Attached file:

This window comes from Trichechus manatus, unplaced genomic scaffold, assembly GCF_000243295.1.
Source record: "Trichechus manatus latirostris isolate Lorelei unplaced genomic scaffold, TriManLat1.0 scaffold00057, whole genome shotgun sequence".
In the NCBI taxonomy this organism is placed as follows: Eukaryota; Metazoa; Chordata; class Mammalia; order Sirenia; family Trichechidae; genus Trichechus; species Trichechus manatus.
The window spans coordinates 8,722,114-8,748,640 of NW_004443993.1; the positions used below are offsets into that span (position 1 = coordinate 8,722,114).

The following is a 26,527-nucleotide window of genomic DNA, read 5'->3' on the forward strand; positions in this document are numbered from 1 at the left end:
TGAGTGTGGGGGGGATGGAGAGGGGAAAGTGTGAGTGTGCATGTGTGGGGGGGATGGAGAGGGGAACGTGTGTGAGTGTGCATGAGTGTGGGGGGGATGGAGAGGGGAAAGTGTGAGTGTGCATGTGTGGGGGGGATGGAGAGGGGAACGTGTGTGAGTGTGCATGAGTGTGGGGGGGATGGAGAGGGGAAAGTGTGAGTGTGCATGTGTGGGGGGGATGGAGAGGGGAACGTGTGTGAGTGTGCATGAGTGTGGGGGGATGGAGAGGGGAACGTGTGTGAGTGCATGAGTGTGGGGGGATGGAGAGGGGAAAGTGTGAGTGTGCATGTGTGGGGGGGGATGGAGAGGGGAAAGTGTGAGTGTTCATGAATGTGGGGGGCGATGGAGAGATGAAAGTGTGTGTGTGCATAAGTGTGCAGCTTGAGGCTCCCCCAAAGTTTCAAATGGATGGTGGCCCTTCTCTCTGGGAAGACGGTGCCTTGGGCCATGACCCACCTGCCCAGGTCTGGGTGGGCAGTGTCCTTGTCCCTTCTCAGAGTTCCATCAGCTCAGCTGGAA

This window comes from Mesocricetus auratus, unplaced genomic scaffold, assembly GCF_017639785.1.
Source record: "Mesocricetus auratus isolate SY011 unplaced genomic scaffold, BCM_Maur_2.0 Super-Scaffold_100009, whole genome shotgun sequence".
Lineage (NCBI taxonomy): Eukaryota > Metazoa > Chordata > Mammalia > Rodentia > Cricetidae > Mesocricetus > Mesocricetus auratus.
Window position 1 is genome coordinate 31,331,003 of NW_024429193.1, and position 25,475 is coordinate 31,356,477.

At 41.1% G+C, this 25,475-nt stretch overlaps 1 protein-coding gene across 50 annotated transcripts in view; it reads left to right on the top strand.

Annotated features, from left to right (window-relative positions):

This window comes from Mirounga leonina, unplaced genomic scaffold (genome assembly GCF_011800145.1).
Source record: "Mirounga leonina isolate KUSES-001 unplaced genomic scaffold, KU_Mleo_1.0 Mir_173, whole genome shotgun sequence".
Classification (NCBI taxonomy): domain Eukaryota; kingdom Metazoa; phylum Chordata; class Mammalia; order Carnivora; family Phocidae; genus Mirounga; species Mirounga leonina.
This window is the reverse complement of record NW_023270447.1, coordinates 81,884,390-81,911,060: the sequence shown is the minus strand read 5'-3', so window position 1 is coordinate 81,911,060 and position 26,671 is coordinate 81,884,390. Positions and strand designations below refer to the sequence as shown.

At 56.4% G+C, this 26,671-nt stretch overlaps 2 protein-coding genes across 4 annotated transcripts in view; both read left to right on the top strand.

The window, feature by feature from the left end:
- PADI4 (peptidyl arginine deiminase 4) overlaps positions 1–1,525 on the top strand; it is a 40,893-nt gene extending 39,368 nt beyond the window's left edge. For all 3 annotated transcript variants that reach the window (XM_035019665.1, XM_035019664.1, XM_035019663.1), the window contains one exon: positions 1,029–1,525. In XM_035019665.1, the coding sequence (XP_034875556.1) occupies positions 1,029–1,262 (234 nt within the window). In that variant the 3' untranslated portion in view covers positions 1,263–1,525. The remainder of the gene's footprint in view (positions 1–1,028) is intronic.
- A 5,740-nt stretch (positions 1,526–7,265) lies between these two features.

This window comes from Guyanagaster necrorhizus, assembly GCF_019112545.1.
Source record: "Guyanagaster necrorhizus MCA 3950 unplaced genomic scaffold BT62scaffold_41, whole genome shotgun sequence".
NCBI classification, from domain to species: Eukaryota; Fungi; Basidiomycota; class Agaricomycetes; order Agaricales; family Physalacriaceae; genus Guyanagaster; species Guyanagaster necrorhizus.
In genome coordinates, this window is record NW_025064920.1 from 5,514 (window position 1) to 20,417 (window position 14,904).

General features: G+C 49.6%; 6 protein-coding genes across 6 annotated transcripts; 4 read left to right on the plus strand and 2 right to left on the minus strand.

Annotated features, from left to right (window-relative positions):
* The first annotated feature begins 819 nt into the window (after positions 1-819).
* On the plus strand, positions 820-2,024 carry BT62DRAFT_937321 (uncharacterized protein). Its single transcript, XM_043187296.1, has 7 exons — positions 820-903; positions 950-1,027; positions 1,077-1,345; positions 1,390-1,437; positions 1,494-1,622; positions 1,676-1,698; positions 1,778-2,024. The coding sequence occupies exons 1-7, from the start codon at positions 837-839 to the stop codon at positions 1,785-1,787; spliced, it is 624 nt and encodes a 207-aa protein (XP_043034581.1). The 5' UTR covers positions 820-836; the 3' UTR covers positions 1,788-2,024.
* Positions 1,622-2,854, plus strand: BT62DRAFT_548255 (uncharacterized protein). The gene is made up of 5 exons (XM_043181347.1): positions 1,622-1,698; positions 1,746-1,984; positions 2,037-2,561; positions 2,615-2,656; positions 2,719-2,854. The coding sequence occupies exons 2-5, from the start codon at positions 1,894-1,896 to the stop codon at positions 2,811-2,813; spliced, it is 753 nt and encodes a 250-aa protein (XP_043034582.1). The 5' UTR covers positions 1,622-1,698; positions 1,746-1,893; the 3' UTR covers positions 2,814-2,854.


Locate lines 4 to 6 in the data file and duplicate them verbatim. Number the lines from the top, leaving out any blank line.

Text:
The window spans coordinates 8,722,114-8,748,640 of NW_004443993.1; the positions used below are offsets into that span (position 1 = coordinate 8,722,114).

The following is a 26,527-nucleotide window of genomic DNA, read 5'->3' on the forward strand; positions in this document are numbered from 1 at the left end:
TGAGTGTGGGGGGGATGGAGAGGGGAAAGTGTGAGTGTGCATGTGTGGGGGGGATGGAGAGGGGAACGTGTGTGAGTGTGCATGAGTGTGGGGGGGATGGAGAGGGGAAAGTGTGAGTGTGCATGTGTGGGGGGGATGGAGAGGGGAACGTGTGTGAGTGTGCATGAGTGTGGGGGGGATGGAGAGGGGAAAGTGTGAGTGTGCATGTGTGGGGGGGATGGAGAGGGGAACGTGTGTGAGTGTGCATGAGTGTGGGGGGATGGAGAGGGGAACGTGTGTGAGTGCATGAGTGTGGGGGGATGGAGAGGGGAAAGTGTGAGTGTGCATGTGTGGGGGGGGATGGAGAGGGGAAAGTGTGAGTGTTCATGAATGTGGGGGGCGATGGAGAGATGAAAGTGTGTGTGTGCATAAGTGTGCAGCTTGAGGCTCCCCCAAAGTTTCAAATGGATGGTGGCCCTTCTCTCTGGGAAGACGGTGCCTTGGGCCATGACCCACCTGCCCAGGTCTGGGTGGGCAGTGTCCTTGTCCCTTCTCAGAGTTCCATCAGCTCAGCTGGAA